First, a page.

A deeply unusual coming of age story from the producer of Dogtooth. Ariane Labed - in her first film role - gives a brilliant performance as Marina; a young woman who has barely experienced the world, and is in many ways very childlike, who begins to explore more adult things as her Father is dying. The film is packed with striking images (the opening shot for instance; one of cinema's least sexy lesbian kisses) and boasts some of the most memorable sequences of 2011 - the best being a beautiful moment set to a Francoise Hardy song. A strange and fascinating character study that promises much of Tsangarai.

5: LOVE LIKE POISON (Katell Quillevere)

Another coming of age film. Katell Quillevere's remarkable début is about a 14 year old girl (the brilliant Clara Augarde), whose sexual awakening coincides with several other upheavals in her life; her Grandfather is dying, her parents are formalising their separation and, though she's preparing for confirmation, her faith seems to be slipping. Quillevere balances the various characters and stories beautifully, making a film that feels specific and intimate, but which will also have resonance for many viewers.

4: MELANCHOLIA (Lars Von Trier)

The fatalist's flipside to the optimistic Tree of Life. In his consideration of the cosmic worth of individual lives, Lars Von Trier's happy ending is the destruction of Earth, which, you could argue, at least ends his characters pain. Kirsten Dunst justly won the Best Actress award at Cannes for her raw and fearless turn as Justine, whose depression turns almost to relief as the end draws near, and Charlotte Gainsbourg is equally brilliant as her Sister, who collapses into naked panic. If Antichrist was about screaming pain, Melancholia is about acceptance, and it's just as stark and just as beautiful.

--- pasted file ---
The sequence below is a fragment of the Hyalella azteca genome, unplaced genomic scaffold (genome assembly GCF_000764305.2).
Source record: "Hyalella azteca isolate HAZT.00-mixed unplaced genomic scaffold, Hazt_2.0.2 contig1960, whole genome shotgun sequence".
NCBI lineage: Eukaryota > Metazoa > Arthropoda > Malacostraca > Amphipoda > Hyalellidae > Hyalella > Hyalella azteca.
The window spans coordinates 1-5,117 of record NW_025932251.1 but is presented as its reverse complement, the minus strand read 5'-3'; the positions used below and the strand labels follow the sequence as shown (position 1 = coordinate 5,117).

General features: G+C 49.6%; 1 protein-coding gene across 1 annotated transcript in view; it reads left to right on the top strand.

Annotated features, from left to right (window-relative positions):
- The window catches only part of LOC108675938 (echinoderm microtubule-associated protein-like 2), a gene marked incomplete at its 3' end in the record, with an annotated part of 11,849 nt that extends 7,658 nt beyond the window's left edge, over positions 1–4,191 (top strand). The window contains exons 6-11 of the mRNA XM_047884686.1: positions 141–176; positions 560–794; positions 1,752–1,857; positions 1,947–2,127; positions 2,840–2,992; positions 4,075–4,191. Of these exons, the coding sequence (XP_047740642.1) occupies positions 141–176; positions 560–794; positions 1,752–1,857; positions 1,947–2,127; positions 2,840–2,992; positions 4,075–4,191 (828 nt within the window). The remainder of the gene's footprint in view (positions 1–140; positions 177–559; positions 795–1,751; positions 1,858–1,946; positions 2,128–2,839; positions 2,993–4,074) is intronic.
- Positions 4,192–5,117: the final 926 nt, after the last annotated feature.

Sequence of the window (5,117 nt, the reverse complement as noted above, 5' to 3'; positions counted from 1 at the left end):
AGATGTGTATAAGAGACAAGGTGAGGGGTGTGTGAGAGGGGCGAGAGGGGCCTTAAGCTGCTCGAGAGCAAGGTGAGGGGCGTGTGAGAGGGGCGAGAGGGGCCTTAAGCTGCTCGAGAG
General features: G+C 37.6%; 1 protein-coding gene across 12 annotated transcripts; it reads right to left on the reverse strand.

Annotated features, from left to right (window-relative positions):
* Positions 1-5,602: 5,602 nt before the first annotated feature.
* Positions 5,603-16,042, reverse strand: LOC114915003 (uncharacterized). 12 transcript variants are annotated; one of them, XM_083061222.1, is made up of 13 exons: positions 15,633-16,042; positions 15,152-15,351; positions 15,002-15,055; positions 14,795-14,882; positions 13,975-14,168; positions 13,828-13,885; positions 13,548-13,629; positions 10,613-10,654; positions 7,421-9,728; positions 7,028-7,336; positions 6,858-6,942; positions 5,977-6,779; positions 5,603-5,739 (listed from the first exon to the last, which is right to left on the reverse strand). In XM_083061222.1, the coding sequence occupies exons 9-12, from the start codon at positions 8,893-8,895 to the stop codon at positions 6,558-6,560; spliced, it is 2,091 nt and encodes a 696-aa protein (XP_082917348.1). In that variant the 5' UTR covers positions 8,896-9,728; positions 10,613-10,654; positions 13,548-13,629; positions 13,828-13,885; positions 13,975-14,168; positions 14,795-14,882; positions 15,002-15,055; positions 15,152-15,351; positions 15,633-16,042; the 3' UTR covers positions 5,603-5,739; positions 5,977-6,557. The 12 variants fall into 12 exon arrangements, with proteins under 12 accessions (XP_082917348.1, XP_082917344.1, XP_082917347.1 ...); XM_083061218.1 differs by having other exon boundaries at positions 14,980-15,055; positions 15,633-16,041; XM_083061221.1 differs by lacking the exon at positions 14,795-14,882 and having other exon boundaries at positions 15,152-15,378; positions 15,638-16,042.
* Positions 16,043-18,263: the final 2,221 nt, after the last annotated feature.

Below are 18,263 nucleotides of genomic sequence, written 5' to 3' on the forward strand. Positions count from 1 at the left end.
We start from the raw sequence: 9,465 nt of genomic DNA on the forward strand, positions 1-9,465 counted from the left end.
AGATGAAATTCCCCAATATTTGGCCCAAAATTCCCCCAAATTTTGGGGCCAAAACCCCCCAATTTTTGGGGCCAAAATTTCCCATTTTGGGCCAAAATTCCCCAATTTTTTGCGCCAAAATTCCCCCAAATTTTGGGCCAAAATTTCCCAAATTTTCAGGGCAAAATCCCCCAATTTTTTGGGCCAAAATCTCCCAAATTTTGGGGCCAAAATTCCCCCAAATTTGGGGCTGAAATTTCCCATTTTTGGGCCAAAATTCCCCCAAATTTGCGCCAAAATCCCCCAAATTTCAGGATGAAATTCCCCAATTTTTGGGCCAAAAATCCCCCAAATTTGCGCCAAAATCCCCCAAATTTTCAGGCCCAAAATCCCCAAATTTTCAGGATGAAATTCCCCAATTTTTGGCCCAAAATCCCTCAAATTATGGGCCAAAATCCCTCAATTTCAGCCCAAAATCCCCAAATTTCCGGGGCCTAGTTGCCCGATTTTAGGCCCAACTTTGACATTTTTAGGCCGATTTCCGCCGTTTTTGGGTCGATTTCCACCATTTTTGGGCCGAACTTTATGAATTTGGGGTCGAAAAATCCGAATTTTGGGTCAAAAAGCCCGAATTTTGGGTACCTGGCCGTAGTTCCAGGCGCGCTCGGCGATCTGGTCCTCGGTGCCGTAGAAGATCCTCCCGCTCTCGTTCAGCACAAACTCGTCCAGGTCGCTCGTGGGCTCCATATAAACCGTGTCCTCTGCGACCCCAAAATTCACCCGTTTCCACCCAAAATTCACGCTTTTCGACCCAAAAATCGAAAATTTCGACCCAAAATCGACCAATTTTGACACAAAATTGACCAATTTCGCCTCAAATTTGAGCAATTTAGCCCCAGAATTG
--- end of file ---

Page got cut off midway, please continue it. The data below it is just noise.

3: THE ARTIST (Michel Hazanavicius)

In this age of slam bang editing and headache inducing teal and orange movies with soundtracks consisting entirely of things going boom (I hate you Michael Bay), it's both a surprise and a treat to see a throwback like The Artist. Director Hazanavicius both pays homage to and recreates the silent era, with this wonderfully comedically inflected drama about a silent star sidelined by the talkies. The performances are in keeping with the style, but still full of beautiful subtleties from stars Jean Dujardin and Berenice Bejo, and the film's blend of comedy and drama is just about perfect. Some of the most memorable moments are about how the film deals with the idea of sound, while sticking with the style of a silent. It's clever without being smug, thanks largely to being relentlessly entertaining. Honestly, if you're not charmed by this, get someone to check you for a soul.

2: TOMBOY (Celine Sciamma)

Celine Sciamma's second coming of age movie (following her début Water Lilies) confirms her as a director with a singular talent for exposing the anxieties of growing up. Tomboy is about Laure; a 10 year old girl (the exceptional Zoe Heran) who, when her family moves to a new place, begins introducing herself to her new friends as a boy named Mikael. Sciamma digs into issues of identity, but without ever quite answering whether Laure is really trans, or simply going through a phase. Tomboy really wins out through a naturalistic approach, both from Sciamma as director and from her talented young cast. Sharply intelligent, often funny, and extremely moving, this is both insightful and entertaining.

1: CONFESSIONS (Tetsuya Nakashima)

This unconventional vengeance film from Japan comes from a director whose previous film echoed Amelie more than it did Lady Vengeance. Nakashima's film is as cold, sharp and hard edged as steel. All the elements; story; cinematography; soundtrack; editing; acting (the charismatic young actress Ai Hashimoto should be one to watch in the future), fall into place, but it is the cumulative impact that all the little pieces have as they fall together, they way they make the film a 104 minute gut punch, that makes this the best theatrical release of 2011. I won't say more, I don't want to spoil it.